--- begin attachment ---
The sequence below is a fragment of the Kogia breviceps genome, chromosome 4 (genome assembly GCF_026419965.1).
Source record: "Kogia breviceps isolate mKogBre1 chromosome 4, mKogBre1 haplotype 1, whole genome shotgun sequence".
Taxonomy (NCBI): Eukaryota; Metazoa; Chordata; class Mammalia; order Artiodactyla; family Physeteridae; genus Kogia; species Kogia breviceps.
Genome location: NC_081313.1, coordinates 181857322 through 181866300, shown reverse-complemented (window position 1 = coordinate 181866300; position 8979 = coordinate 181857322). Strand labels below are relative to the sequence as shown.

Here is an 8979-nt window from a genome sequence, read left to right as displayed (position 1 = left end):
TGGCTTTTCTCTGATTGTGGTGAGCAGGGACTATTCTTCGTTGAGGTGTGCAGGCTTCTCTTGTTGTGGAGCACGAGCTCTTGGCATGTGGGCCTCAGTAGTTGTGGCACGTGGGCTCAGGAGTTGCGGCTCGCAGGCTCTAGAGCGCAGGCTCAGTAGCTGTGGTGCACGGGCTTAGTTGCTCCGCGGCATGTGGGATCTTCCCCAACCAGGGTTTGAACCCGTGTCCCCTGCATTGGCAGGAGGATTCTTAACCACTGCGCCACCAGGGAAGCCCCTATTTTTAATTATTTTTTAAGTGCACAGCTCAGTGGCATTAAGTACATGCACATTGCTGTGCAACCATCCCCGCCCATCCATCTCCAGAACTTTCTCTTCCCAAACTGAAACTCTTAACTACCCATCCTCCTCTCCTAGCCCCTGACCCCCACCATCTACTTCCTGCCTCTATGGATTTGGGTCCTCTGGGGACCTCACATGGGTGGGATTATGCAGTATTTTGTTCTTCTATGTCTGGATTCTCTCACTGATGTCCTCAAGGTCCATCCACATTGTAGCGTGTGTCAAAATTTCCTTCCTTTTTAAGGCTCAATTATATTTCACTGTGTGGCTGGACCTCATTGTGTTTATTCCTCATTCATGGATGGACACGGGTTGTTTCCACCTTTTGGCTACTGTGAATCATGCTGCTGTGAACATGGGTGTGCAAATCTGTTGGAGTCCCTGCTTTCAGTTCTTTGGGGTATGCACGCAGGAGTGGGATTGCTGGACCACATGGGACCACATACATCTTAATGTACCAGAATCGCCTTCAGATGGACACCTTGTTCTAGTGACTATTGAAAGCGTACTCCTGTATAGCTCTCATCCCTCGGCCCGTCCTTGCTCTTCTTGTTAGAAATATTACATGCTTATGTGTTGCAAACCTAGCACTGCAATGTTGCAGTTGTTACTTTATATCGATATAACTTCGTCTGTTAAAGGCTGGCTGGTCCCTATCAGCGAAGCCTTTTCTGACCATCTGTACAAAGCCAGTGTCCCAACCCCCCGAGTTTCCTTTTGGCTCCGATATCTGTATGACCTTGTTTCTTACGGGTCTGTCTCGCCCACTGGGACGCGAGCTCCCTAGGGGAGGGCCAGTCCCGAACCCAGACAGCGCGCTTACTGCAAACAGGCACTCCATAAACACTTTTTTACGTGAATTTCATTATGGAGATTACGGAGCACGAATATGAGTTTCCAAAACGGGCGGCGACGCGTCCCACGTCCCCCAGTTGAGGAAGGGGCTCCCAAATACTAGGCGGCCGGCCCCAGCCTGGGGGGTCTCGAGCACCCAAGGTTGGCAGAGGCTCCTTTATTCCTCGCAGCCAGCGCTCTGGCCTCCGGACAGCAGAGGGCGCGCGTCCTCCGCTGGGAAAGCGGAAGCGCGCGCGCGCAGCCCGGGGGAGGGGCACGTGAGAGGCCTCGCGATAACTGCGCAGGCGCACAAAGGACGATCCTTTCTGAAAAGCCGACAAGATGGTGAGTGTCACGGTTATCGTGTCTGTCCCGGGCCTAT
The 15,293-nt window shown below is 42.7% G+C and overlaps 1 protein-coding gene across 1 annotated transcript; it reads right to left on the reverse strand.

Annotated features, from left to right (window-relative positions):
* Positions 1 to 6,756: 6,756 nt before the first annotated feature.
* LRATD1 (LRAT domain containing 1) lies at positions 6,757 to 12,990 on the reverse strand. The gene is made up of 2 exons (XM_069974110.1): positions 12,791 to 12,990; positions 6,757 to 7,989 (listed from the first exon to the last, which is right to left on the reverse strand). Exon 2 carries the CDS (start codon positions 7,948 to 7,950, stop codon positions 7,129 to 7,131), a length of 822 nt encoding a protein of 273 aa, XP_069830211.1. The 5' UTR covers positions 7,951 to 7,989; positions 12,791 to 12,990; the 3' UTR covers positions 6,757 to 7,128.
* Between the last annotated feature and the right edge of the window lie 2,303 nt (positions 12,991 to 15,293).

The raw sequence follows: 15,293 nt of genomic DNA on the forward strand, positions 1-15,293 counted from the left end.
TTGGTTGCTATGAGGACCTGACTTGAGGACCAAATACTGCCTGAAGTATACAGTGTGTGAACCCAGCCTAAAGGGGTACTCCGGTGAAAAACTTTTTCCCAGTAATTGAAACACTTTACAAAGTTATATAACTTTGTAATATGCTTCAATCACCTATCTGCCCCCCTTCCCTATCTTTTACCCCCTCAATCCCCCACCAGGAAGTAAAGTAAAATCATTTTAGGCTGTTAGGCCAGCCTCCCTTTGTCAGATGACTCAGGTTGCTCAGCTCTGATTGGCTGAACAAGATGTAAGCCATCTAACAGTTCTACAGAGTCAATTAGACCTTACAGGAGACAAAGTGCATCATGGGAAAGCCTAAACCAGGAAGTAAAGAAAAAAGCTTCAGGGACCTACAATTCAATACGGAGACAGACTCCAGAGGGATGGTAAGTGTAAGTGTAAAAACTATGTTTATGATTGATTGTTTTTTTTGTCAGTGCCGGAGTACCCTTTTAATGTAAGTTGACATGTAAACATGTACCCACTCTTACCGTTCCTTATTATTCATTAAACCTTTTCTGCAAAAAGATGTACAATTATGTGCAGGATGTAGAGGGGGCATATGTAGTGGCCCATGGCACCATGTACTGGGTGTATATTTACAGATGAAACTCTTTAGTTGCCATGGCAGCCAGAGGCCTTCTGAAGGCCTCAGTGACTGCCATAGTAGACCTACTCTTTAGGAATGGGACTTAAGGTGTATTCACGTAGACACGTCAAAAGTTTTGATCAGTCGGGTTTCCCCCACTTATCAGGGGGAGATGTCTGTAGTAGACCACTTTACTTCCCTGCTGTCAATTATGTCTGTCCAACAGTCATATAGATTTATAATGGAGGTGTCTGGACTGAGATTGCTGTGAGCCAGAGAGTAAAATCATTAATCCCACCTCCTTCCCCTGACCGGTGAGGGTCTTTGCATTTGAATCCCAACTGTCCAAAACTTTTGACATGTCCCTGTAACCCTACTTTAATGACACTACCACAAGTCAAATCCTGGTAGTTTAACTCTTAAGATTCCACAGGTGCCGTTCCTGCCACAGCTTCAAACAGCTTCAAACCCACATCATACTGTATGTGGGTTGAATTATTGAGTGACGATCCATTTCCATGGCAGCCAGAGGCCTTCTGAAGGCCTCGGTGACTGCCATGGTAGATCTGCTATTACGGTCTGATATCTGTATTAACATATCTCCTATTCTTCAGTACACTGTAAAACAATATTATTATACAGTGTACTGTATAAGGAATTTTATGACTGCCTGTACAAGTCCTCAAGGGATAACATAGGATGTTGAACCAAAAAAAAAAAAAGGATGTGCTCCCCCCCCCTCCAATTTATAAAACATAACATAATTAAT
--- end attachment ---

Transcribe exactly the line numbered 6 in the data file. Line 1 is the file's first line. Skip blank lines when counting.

TGGCTTTTCTCTGATTGTGGTGAGCAGGGACTATTCTTCGTTGAGGTGTGCAGGCTTCTCTTGTTGTGGAGCACGAGCTCTTGGCATGTGGGCCTCAGTAGTTGTGGCACGTGGGCTCAGGAGTTGCGGCTCGCAGGCTCTAGAGCGCAGGCTCAGTAGCTGTGGTGCACGGGCTTAGTTGCTCCGCGGCATGTGGGATCTTCCCCAACCAGGGTTTGAACCCGTGTCCCCTGCATTGGCAGGAGGATTCTTAACCACTGCGCCACCAGGGAAGCCCCTATTTTTAATTATTTTTTAAGTGCACAGCTCAGTGGCATTAAGTACATGCACATTGCTGTGCAACCATCCCCGCCCATCCATCTCCAGAACTTTCTCTTCCCAAACTGAAACTCTTAACTACCCATCCTCCTCTCCTAGCCCCTGACCCCCACCATCTACTTCCTGCCTCTATGGATTTGGGTCCTCTGGGGACCTCACATGGGTGGGATTATGCAGTATTTTGTTCTTCTATGTCTGGATTCTCTCACTGATGTCCTCAAGGTCCATCCACATTGTAGCGTGTGTCAAAATTTCCTTCCTTTTTAAGGCTCAATTATATTTCACTGTGTGGCTGGACCTCATTGTGTTTATTCCTCATTCATGGATGGACACGGGTTGTTTCCACCTTTTGGCTACTGTGAATCATGCTGCTGTGAACATGGGTGTGCAAATCTGTTGGAGTCCCTGCTTTCAGTTCTTTGGGGTATGCACGCAGGAGTGGGATTGCTGGACCACATGGGACCACATACATCTTAATGTACCAGAATCGCCTTCAGATGGACACCTTGTTCTAGTGACTATTGAAAGCGTACTCCTGTATAGCTCTCATCCCTCGGCCCGTCCTTGCTCTTCTTGTTAGAAATATTACATGCTTATGTGTTGCAAACCTAGCACTGCAATGTTGCAGTTGTTACTTTATATCGATATAACTTCGTCTGTTAAAGGCTGGCTGGTCCCTATCAGCGAAGCCTTTTCTGACCATCTGTACAAAGCCAGTGTCCCAACCCCCCGAGTTTCCTTTTGGCTCCGATATCTGTATGACCTTGTTTCTTACGGGTCTGTCTCGCCCACTGGGACGCGAGCTCCCTAGGGGAGGGCCAGTCCCGAACCCAGACAGCGCGCTTACTGCAAACAGGCACTCCATAAACACTTTTTTACGTGAATTTCATTATGGAGATTACGGAGCACGAATATGAGTTTCCAAAACGGGCGGCGACGCGTCCCACGTCCCCCAGTTGAGGAAGGGGCTCCCAAATACTAGGCGGCCGGCCCCAGCCTGGGGGGTCTCGAGCACCCAAGGTTGGCAGAGGCTCCTTTATTCCTCGCAGCCAGCGCTCTGGCCTCCGGACAGCAGAGGGCGCGCGTCCTCCGCTGGGAAAGCGGAAGCGCGCGCGCGCAGCCCGGGGGAGGGGCACGTGAGAGGCCTCGCGATAACTGCGCAGGCGCACAAAGGACGATCCTTTCTGAAAAGCCGACAAGATGGTGAGTGTCACGGTTATCGTGTCTGTCCCGGGCCTAT